Mon, 04 Feb 2013 10:18 UTC
"He's been waiting hundreds of years," says one woman, gesturing towards the archway up ahead with a smile. "It won't kill us to hang on for half an hour."
"He" is Richard III, one of the most famous kings of England, remembered by school children and Shakespeare aficionados alike as a notorious villain, hunchbacked and hateful, accused of killing his own nephews, the "Princes in the Tower," to usurp the throne, and whose whereabouts were, until recently, a complete mystery.
The history books record that in August 1485, Richard - the last English king to die in battle - rode out from Leicester, in central England, to the Battle of Bosworth Field. There he met his end; his body was returned to the city days later, ignominiously lashed to a packhorse.
While other monarchs might have been granted all the pomp and ceremony of a state funeral, as a defeated warrior, Richard was accorded no such regal treatment. Instead his naked remains were put on display to prove to supporters and opponents alike that he really was dead, before being hastily buried in a nearby church.
Which is why, more than 520 years on, a crowd has gathered in this municipal car park, though there's little to explain their excitement - at first glance, the most remarkable thing seems to be the lack of vehicles in the worn white parking bays.
Overlooked by the spire of the nearby cathedral, fluorescent overall-clad archaeologists and historians gather near a hole in the ground. It looks like any other set of roadworks, the surface scraped back to reveal layers of earth.
Some of them weren't so sure at first, however. "It seemed like such a harebrained scheme," Richard Buckley, the lead archaeologist on the project, tells CNN. "We didn't expect to find anything."
Applying for permission to dig at the site, and potentially exhume a body, or bodies, Buckley says he wrote: "In the unlikely event that we find the remains of Richard III..."
Nonetheless, at the tail end of last summer, a team of experts dug three trenches across the site and began hunting for evidence of the long-lost friary, where Richard III was recorded to have been buried.
The search turned up traces of the building, and then something altogether more exciting: A human skeleton, complete with evidence of battle wounds -- a blow to the head, and an arrow in the back -- and scoliosis, or curvature of the spine.
"I didn't think it was likely to be him at first," explains bioarchaeologist Jo Appleby, who excavated the remains. "The skull didn't seem to be in quite the right place -- now we know that's because of the scoliosis -- but it didn't seem to 'go' with the legs.
"When I lifted the skull and saw the injury, a little alarm bell started to ring, but I told myself perhaps someone had dug into the grave at a later date and hit it with a spade, so I thought 'Don't say anything yet.'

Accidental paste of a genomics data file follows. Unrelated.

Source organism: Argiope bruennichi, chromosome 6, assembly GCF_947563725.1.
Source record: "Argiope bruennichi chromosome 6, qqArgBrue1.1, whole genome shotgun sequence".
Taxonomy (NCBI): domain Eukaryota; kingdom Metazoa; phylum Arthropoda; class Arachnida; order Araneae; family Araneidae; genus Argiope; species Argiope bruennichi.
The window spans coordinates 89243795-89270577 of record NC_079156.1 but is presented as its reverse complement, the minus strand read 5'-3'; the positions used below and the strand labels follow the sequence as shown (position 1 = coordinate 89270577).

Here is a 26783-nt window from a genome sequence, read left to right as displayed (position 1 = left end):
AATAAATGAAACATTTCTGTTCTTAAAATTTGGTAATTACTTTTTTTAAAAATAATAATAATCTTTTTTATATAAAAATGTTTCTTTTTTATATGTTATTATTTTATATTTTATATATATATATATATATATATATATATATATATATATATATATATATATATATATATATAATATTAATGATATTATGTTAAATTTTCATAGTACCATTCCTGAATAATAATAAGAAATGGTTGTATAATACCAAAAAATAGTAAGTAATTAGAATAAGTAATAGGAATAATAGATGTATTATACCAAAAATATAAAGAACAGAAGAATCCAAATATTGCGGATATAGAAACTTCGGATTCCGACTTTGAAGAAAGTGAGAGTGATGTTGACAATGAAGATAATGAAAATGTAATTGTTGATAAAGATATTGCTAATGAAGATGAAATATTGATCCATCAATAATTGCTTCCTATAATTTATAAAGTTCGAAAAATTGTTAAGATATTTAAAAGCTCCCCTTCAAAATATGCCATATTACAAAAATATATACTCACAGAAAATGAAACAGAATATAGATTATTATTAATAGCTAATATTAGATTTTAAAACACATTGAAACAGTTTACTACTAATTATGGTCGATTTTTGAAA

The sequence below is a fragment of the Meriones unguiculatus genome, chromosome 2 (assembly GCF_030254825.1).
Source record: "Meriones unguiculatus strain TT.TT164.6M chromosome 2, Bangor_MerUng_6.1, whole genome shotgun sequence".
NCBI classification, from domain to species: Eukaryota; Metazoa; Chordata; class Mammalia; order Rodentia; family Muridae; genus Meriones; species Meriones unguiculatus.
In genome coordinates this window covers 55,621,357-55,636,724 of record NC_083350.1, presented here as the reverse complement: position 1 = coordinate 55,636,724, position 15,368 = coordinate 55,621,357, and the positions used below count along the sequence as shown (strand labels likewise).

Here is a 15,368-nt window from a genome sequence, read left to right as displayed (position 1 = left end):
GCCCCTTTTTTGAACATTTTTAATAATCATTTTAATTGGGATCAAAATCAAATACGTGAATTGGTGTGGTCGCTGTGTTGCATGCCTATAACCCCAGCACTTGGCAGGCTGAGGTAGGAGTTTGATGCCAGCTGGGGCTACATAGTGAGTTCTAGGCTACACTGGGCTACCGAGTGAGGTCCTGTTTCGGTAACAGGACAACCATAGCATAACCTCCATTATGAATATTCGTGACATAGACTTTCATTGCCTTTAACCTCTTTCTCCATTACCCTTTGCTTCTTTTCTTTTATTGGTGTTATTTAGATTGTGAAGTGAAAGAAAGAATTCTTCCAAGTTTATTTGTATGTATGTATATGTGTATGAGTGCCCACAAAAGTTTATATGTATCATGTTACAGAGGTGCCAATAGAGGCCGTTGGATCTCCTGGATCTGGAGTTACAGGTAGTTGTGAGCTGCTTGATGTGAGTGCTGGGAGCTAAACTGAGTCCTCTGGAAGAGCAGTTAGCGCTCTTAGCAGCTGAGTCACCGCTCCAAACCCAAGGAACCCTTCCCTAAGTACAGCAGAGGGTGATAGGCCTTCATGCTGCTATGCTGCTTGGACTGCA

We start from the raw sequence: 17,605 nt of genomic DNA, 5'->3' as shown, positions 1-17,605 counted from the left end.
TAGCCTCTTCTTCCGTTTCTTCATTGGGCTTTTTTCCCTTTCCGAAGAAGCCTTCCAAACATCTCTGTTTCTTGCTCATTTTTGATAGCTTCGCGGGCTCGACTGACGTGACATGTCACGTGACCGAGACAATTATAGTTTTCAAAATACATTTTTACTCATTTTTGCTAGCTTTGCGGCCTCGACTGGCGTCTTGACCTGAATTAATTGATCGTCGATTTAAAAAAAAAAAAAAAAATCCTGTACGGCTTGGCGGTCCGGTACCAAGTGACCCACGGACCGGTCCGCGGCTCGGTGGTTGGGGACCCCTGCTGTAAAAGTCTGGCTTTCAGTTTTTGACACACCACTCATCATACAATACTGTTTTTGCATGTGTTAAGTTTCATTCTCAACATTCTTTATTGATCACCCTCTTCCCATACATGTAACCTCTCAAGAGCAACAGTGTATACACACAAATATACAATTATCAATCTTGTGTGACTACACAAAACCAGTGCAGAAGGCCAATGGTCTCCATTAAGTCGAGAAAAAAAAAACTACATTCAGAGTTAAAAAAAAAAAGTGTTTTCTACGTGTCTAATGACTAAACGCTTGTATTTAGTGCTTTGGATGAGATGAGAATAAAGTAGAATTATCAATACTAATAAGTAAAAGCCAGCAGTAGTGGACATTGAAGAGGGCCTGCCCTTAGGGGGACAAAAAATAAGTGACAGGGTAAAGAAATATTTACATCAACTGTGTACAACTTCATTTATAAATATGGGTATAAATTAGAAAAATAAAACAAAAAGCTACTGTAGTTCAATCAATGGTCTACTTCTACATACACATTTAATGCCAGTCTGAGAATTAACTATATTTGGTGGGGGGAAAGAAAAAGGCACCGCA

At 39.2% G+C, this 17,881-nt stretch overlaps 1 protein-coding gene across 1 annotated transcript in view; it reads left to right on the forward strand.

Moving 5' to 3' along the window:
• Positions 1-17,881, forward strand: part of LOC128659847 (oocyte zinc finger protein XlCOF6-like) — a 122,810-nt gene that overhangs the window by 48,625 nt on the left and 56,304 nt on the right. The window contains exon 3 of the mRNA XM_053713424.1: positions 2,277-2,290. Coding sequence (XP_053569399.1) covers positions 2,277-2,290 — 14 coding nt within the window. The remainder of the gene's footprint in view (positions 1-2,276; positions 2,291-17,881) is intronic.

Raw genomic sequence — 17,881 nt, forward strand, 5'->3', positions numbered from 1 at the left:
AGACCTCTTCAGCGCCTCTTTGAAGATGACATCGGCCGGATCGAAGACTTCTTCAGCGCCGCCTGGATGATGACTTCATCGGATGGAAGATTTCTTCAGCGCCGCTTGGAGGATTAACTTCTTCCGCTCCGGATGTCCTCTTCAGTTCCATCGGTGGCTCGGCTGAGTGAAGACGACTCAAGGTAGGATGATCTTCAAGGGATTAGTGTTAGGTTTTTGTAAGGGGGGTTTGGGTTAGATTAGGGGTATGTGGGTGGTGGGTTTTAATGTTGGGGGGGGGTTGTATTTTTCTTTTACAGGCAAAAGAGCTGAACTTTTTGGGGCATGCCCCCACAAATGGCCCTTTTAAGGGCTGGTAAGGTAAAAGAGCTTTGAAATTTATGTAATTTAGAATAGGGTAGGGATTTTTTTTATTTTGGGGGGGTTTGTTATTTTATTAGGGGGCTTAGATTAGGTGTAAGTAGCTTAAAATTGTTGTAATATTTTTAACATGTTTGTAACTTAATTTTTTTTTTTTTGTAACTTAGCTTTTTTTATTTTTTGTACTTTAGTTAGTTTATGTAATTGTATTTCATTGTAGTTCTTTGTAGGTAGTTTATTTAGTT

"I cleared the arms and legs, and then went up the spine, hunting for vertebrae, [but] they weren't there, they weren't where I expected them to be. Instead they went in completely the wrong direction. At that point, I thought 'Hang on!'"
"Someone came over and said 'I think you need to see this,'" Buckley says. "We were looking at something else, so I said 'I'm a bit busy at the moment,' and they said 'No, no, you really need to see this.'"
They were stunned to discover the remains were in surprisingly good condition - particularly given the fact they were apparently laid to rest in a simple shroud, with no coffin to protect them.
"There have been so many changes to the site over the years that the chances of finding the remains were so slim," says local historian David Baldwin. "It wouldn't have been at all surprising had they been destroyed."
As a shiver of anticipation spread across the site, one figure sat, deathly pale and shaking, at the side of the trench.
Philippa Langley had spent years trying to convince archaeologists and authorities alike to allow the dig for Richard III to go ahead. Now she watched, in shock, as the search she had championed for so long reached its climax.
"It's been a real labor of love," she told CNN. "Three years of hard work and tough graft, of people saying we'd never find him, but it looks like it may have paid off."
Langley, a screenwriter, became intrigued by Richard III after reading a book about him on holiday, and quickly decided he would make a perfect subject for a film.
"His story absolutely blew me away," she says. "I asked myself 'Why has nobody written this? Why has nobody told this guy's story?' Robin Hood has had his moment in the cinema, now it's time for Richard III to have his time on the big screen too.
"I decided I needed to do some research -- I needed to know who he was, what he was about, I needed to get inside his head, talk his talk, walk his walk, so I went to Leicester and to Bosworth, but I felt there was no fitting conclusion to the story."